Well, I have recently noticed that it's not as easy as I thought.
During the Thanksgiving weekend, which also coincided with Eid Al-Adha, we had several festive family dinners. My two brothers, whom we hadn't seen in a while, came to town. They are both athletes, so they eat a lot and quickly.
It is helpful to be mindful of the factors that hinder mindful eating. I overate during that weekend and I found it hard to eat mindfully for the following reasons:
- It's hard to divide your attention between your food and the people you are eating with, especially if you are having a deep or exciting conversation with them.
- Most people eat faster than the mindful eater. When you are eating with people who are eating faster than you are, you unconsciously tend to increase your pace of eating to catch up with their pace. I actually get nervous when I am eating with someone who is eating fast.
- When you are eating with people who eat faster than you, they will likely finish before you. Then, they either have to wait for you to finish or you have to explain why you are so slow.
- If you eat too slowly, you might miss out on certain rare foods that you only eat on special occasions because it gets eaten up before you get some or you only get to eat a little bit of it.
- When you are full but there are dishes you still haven't tried, you tend to want to try them anyway before they are gobbled by others. If you don't want to miss out on something, you can say that you want to save it for later, but sometimes you don't want to look cheap or greedy.
- You can't say, "hey everyone, why don't we eat slowly and mindfully." People consider it rude to preach about how to eat right during a family dinner. People are having a good time and want to enjoy the food. When people are eating together, they expect conformity.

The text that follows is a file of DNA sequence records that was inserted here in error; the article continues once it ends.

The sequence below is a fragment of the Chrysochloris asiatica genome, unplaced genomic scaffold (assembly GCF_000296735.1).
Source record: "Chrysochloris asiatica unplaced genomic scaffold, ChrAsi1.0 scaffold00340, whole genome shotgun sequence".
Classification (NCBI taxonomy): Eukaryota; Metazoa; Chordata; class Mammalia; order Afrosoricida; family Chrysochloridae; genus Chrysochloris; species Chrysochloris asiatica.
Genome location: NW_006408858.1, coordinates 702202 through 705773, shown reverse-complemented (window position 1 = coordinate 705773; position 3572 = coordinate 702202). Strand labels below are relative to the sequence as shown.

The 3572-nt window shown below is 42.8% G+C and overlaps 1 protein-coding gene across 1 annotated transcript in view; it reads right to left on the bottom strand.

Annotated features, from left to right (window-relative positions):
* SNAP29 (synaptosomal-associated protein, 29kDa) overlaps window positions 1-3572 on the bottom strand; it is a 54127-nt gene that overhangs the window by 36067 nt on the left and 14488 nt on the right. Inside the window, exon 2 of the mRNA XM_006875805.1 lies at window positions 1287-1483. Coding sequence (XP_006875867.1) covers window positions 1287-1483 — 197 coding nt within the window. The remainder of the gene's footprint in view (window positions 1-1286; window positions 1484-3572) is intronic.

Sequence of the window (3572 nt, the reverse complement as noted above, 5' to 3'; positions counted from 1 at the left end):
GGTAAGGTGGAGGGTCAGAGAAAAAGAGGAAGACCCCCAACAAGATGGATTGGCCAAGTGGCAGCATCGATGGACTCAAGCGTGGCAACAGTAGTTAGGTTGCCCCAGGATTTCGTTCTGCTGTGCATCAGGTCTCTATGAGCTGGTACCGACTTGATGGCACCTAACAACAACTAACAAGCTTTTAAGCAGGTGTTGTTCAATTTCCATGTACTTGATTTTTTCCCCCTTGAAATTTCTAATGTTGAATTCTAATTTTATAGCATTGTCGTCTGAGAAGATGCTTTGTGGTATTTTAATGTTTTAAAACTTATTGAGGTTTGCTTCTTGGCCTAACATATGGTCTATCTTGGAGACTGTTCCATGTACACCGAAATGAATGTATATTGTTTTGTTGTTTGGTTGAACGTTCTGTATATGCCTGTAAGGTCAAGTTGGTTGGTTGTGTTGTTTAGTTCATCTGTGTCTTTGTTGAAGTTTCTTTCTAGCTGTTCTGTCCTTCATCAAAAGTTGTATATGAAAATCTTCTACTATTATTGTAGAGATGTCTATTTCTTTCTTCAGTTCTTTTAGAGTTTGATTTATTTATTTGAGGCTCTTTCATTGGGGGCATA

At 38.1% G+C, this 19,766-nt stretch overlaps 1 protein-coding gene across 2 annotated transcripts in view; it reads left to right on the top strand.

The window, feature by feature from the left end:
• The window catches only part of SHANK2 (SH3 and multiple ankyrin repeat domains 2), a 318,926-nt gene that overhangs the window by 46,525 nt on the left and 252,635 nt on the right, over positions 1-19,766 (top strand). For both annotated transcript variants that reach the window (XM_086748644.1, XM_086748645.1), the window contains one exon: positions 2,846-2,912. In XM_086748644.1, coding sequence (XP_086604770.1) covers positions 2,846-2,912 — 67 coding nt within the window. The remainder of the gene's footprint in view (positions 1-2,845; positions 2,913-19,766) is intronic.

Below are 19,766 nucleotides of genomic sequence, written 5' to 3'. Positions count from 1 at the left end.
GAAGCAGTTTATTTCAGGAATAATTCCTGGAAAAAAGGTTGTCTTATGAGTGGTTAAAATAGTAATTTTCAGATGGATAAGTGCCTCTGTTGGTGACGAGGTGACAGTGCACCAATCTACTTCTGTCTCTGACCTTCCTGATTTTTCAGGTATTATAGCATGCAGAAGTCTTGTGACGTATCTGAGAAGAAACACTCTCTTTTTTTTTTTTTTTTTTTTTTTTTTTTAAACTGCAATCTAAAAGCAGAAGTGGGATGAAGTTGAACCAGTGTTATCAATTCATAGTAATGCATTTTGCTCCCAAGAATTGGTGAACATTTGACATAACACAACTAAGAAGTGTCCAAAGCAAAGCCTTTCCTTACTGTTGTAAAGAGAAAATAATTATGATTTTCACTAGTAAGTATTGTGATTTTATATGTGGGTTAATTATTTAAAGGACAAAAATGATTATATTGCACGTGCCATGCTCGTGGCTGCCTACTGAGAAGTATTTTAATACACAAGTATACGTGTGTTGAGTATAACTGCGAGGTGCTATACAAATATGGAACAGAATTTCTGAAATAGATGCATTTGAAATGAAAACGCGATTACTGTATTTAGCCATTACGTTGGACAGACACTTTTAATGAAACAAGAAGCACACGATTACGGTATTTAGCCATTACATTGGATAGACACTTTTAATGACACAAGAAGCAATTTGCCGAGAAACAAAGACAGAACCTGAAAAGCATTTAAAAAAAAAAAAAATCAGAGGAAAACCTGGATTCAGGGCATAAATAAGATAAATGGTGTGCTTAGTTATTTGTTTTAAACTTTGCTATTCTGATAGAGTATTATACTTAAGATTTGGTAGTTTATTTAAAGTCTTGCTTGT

- Eating mindfully means being different. Everyone is going to be eating in a certain way, while you are eating in a peculiar way. You are eating slowly, breathing, looking at their food, and smelling it. You are going to have to explain yourself.
- People who don't know what you are doing will find it awkward. I don't mind being considered weird and my family understands me, but I know others might be self-conscious about telling people they are practicing "mindful eating." People don't want to see you "making love to your food." Breathing is essential to mindful eating, but people don't want to see you practicing deep breathing and smelling your food.
Here's what I learned from this experience:
- On special occasions, only eat the rare and special foods that you don't get to eat every day.
- Eat a little bit of everything, so that you at least get a taste of it and don't feel like you missed out on it.
- Exercise vigorously the following days or plan ahead by exercising beforehand and cutting down on calories.
- Remind people that you are a slow eater so you have to save some things for later.
- If you do miss out on eating something, just remember that you had a good time with the people you were with.